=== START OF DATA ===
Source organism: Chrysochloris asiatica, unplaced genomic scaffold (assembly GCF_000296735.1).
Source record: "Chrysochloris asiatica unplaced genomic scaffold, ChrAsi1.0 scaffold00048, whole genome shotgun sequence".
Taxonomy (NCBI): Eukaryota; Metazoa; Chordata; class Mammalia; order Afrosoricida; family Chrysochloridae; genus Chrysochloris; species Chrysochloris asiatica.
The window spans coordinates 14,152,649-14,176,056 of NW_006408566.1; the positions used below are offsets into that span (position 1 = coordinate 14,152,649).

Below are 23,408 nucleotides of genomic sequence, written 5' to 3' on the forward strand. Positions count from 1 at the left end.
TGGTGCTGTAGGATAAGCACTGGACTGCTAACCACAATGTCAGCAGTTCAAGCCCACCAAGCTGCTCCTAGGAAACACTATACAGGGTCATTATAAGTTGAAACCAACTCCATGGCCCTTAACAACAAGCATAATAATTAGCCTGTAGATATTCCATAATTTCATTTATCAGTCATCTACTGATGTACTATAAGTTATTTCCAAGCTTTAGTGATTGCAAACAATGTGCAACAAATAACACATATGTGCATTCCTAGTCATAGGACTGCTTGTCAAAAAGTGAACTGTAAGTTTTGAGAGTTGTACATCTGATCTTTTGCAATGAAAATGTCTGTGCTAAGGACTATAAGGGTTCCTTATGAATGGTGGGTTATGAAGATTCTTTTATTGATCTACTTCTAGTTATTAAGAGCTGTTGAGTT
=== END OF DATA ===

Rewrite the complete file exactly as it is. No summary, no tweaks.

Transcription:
Source organism: Chrysochloris asiatica, unplaced genomic scaffold (assembly GCF_000296735.1).
Source record: "Chrysochloris asiatica unplaced genomic scaffold, ChrAsi1.0 scaffold00048, whole genome shotgun sequence".
Taxonomy (NCBI): Eukaryota; Metazoa; Chordata; class Mammalia; order Afrosoricida; family Chrysochloridae; genus Chrysochloris; species Chrysochloris asiatica.
The window spans coordinates 14,152,649-14,176,056 of NW_006408566.1; the positions used below are offsets into that span (position 1 = coordinate 14,152,649).

Below are 23,408 nucleotides of genomic sequence, written 5' to 3' on the forward strand. Positions count from 1 at the left end.
TGGTGCTGTAGGATAAGCACTGGACTGCTAACCACAATGTCAGCAGTTCAAGCCCACCAAGCTGCTCCTAGGAAACACTATACAGGGTCATTATAAGTTGAAACCAACTCCATGGCCCTTAACAACAAGCATAATAATTAGCCTGTAGATATTCCATAATTTCATTTATCAGTCATCTACTGATGTACTATAAGTTATTTCCAAGCTTTAGTGATTGCAAACAATGTGCAACAAATAACACATATGTGCATTCCTAGTCATAGGACTGCTTGTCAAAAAGTGAACTGTAAGTTTTGAGAGTTGTACATCTGATCTTTTGCAATGAAAATGTCTGTGCTAAGGACTATAAGGGTTCCTTATGAATGGTGGGTTATGAAGATTCTTTTATTGATCTACTTCTAGTTATTAAGAGCTGTTGAGTT